Fabric Yardage Requirements for Various Sized Quilts

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A quilt calculator can simplify fabric yardage estimates.

Quilters who create their own patchwork designs often run into difficulties trying to determine how much fabric is needed for their projects. Several different geometric shapes in various fabric colors may be included in one design, making yardage calculations quite a challenge. Free, online quilt calculators greatly simplify the process. Furthermore, the calculators often automatically include the quarter-inch seam allowance that quilters typically use to sew patchwork pieces. If quilters do not have access to an online calculator, if they are, at a quilting retreat, for example, some simple math should help in determining the yardage needed. Additionally, it is always helpful to enlist the help of an experienced quilter, who is sure to be able to help with yardage requirements. Invariably, there will be extra material left at the end of any project. That is no bad thing, since quilters can add it to their "stash" of fabrics for future projects.



A king-size quilt measures about 100 inches long and 92 inches wide. To begin calculating the fabric yardage needed for this large quilt, count the number of each shape in the same color in the patchwork design. Enter the results into an online quilt calculator to estimate how many yards of fabric will be needed for each shape based on the fabric width. For example, by choosing the shape "square" and plugging in 12 inches for the size of the squares in a quilt calculator, it was quickly revealed that approximately one and a half yards of 44-inch wide fabric would be needed to create those squares.



Queen-size quilts often measure 84 inches by 92 inches. A quilt calculator also will help determine how much fabric would be needed to make a quilt of this size that includes equilateral triangles. Since all sides of such triangles are the same length, simply enter the number of inches that one side measures to determine fabric yardage.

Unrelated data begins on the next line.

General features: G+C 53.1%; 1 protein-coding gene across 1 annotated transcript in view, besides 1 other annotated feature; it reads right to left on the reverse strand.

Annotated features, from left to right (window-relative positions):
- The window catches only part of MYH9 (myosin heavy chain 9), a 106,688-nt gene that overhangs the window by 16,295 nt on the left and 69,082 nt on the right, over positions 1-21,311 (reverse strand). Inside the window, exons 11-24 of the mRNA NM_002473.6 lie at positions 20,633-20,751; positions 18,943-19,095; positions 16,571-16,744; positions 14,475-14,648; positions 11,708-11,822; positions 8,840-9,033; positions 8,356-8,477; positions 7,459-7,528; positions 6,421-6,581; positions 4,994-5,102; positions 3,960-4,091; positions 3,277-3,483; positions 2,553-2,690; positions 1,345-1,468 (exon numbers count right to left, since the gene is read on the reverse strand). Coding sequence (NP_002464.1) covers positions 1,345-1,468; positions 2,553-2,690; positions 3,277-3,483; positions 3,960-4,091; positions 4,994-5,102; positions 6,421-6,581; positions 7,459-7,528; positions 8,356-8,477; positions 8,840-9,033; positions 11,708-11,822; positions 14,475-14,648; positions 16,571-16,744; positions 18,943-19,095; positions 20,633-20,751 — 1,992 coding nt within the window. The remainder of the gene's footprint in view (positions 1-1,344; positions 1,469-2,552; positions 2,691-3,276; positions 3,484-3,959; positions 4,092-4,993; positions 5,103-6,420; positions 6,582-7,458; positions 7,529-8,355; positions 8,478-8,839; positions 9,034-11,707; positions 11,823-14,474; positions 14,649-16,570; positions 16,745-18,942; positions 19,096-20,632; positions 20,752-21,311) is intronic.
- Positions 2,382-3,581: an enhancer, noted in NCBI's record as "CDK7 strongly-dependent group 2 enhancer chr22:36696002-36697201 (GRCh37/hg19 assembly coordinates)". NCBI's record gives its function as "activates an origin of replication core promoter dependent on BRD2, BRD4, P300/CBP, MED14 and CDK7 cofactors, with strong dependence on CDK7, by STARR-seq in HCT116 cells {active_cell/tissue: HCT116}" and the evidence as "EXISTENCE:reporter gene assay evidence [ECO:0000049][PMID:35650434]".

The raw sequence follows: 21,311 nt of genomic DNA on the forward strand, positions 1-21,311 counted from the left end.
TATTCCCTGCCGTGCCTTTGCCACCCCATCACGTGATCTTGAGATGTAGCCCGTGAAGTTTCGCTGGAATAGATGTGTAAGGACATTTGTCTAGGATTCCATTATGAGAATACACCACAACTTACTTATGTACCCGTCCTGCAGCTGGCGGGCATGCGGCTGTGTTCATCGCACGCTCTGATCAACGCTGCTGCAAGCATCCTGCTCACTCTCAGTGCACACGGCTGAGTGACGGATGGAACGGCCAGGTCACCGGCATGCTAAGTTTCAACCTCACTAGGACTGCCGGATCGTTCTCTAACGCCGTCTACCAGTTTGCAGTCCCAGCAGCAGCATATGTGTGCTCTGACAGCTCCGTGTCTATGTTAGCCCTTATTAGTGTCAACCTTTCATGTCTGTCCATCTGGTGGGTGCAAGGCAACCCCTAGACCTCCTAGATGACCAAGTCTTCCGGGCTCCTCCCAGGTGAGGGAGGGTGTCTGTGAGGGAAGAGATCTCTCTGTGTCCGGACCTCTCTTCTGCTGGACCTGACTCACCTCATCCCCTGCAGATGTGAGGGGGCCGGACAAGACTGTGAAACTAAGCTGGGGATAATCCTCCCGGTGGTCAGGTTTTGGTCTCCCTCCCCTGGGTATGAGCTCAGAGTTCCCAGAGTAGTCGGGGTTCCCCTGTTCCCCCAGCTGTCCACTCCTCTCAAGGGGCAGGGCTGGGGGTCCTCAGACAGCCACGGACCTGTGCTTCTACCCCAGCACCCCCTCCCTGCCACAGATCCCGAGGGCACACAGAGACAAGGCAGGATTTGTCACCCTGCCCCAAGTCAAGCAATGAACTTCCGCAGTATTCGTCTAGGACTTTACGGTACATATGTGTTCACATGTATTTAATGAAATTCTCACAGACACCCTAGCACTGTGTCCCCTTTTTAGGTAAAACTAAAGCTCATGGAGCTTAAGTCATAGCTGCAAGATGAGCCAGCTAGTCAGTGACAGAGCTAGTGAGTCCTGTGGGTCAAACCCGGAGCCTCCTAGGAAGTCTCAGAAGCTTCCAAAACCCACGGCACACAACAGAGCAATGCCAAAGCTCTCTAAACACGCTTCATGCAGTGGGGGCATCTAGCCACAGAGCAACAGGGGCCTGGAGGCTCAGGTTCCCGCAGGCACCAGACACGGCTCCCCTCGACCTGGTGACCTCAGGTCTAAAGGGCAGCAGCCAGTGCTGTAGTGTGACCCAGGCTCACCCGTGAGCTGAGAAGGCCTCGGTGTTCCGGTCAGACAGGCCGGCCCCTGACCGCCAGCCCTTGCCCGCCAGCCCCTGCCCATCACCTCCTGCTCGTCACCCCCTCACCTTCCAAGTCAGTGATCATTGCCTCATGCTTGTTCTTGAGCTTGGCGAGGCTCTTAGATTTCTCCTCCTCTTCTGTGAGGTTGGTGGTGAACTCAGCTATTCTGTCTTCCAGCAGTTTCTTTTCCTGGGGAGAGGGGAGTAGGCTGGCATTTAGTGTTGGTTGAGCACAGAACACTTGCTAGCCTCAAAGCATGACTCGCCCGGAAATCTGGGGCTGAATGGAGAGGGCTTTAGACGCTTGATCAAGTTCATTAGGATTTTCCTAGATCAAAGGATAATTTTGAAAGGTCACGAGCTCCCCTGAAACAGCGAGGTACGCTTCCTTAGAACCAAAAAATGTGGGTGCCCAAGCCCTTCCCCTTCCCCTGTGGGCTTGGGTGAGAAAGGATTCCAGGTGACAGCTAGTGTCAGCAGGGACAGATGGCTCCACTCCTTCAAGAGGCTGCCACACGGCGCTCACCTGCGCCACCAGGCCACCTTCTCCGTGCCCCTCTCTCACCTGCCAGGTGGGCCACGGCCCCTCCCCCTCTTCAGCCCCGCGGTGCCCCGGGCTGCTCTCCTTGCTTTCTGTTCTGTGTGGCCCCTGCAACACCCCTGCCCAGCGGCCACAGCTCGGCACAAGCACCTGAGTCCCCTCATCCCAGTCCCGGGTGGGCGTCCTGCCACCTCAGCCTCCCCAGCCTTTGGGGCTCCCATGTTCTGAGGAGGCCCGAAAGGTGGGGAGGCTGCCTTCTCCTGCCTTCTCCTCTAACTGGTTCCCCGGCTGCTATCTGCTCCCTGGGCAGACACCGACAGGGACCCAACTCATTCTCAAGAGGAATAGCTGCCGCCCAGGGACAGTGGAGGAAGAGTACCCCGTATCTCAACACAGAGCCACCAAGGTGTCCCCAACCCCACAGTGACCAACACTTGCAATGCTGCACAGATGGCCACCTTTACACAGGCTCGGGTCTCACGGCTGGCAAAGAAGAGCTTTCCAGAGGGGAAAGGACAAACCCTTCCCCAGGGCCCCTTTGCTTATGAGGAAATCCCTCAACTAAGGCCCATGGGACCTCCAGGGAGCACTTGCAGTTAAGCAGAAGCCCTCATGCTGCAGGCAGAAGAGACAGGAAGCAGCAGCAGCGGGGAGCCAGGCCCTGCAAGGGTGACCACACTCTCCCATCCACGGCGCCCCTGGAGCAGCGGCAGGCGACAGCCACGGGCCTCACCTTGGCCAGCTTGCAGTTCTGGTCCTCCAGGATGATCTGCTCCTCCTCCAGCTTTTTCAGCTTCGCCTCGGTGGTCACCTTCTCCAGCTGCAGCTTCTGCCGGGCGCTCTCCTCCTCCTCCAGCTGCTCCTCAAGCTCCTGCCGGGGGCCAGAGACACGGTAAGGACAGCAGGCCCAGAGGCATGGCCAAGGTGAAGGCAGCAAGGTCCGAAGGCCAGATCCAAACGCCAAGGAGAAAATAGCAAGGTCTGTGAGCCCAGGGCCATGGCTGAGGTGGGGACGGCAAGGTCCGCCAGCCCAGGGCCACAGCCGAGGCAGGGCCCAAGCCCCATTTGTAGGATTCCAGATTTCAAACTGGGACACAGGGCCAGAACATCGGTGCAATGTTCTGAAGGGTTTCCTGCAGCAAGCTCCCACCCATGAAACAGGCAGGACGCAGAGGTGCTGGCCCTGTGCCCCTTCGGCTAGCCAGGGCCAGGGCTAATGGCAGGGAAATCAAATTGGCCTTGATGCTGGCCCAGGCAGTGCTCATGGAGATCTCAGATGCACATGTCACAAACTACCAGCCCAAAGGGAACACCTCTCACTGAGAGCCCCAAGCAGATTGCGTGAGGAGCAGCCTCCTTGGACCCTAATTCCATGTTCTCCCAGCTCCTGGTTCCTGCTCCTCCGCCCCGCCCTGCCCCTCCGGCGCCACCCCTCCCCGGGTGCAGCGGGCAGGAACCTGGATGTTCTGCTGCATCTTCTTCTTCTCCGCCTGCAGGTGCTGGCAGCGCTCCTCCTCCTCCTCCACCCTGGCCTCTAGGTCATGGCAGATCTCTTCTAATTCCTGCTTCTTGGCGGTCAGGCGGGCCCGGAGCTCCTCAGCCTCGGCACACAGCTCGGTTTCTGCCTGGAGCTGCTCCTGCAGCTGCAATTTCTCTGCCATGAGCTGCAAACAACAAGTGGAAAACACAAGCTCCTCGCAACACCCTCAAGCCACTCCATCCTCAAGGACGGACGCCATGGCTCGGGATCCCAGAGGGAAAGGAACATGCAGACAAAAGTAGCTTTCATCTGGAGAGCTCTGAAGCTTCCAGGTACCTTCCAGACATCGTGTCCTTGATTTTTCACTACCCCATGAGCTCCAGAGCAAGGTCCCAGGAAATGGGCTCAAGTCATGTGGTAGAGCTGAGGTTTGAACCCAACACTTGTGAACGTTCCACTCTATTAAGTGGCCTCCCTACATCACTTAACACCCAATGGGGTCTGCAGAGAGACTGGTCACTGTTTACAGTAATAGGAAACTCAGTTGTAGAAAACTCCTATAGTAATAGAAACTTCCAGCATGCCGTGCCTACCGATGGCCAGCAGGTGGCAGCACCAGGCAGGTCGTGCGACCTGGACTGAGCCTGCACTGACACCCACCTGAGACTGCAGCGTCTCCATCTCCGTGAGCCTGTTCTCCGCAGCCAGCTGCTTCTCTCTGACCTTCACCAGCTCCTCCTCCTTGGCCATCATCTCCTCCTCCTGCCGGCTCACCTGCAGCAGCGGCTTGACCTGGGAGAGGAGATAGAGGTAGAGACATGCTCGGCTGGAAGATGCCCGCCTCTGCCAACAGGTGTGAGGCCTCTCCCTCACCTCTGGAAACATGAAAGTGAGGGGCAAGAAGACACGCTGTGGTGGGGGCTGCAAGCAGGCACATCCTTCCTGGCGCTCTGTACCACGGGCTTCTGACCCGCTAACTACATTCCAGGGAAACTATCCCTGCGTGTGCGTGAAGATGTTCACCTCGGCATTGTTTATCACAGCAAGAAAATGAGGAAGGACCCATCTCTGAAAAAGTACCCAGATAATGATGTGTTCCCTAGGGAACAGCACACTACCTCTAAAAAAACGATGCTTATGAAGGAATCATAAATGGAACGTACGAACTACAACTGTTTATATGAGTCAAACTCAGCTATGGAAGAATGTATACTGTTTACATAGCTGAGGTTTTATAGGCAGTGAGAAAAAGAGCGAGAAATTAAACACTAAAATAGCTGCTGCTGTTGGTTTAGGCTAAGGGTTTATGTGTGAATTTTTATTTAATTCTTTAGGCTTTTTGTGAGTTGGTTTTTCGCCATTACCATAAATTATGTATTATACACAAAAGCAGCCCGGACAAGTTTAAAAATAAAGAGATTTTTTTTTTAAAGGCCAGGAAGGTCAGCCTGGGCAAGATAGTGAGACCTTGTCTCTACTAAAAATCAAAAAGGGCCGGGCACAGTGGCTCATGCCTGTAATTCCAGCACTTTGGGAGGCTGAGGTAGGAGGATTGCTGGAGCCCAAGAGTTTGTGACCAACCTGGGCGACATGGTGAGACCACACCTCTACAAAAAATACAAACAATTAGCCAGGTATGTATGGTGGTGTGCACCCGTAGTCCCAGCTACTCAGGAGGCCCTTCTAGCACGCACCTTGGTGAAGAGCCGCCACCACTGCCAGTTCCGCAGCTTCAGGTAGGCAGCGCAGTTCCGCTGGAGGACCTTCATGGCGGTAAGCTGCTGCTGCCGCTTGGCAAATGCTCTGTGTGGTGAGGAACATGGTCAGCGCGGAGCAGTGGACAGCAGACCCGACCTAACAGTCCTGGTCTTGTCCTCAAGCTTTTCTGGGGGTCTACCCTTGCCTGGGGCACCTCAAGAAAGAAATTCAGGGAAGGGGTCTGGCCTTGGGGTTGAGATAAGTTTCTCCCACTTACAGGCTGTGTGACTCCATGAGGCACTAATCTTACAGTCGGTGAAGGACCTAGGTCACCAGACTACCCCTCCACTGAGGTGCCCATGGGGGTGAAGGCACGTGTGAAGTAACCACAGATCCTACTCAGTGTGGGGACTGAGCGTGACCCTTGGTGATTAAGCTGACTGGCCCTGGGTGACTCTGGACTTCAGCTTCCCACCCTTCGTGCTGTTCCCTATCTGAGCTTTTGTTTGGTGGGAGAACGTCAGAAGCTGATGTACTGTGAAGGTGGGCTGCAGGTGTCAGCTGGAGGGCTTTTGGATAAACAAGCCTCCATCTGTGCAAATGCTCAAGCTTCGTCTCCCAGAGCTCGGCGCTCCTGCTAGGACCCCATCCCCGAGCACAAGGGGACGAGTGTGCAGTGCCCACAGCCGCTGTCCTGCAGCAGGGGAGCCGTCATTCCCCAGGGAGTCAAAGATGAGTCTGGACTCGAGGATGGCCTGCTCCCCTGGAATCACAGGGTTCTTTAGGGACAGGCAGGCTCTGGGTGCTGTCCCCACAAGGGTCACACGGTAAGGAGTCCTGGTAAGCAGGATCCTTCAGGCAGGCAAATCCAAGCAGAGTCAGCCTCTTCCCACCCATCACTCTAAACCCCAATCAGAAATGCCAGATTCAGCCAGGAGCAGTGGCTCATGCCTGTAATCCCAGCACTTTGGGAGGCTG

Lengths for both the long and short sides of a rectangle would need to be entered into a quilt calculator to determine the fabric yardage for a full-size quilt with standard measurements of 78 inches by 88 inches. For instance, 35 rectangles measuring 4 inches by 2 inches could be cut from a half yard of 44-inch wide fabric.



Figuring out fabric yardage for regular hexagons included in a 63-inch by 88-inch twin-size quilt can also be simplified with a quilt calculator. Since all sides of a six-sided regular hexagon are the same length, the measurement of one side is all that is needed to determine yardage with the calculator. Ten hexagons measuring 6 inches on all sides could be cut from one yard of 44-inch wide fabric.

Smaller Quilts

Patchwork with irregular shapes is often used to create pictures on 42-inch by 52-inch baby quilts or 60-inch by 72-inch lap quilts. To determine fabric yardage, divide the total number of shapes that you plug into a quilt calculator by the number of irregular shapes that can fit into a single square. Round the resulting number up to a whole number if necessary.



A quilt's backing is often made up of one or two large pieces of fabric, and the yardage largely depends on the size of the finished patchwork design. Approximately four inches should be added to the length and width of the backing fabric for small quilts, and eight inches should be added for large quilts. Patchwork tends to shrink when it's quilted, and the additional inches will accommodate for the shrinkage.


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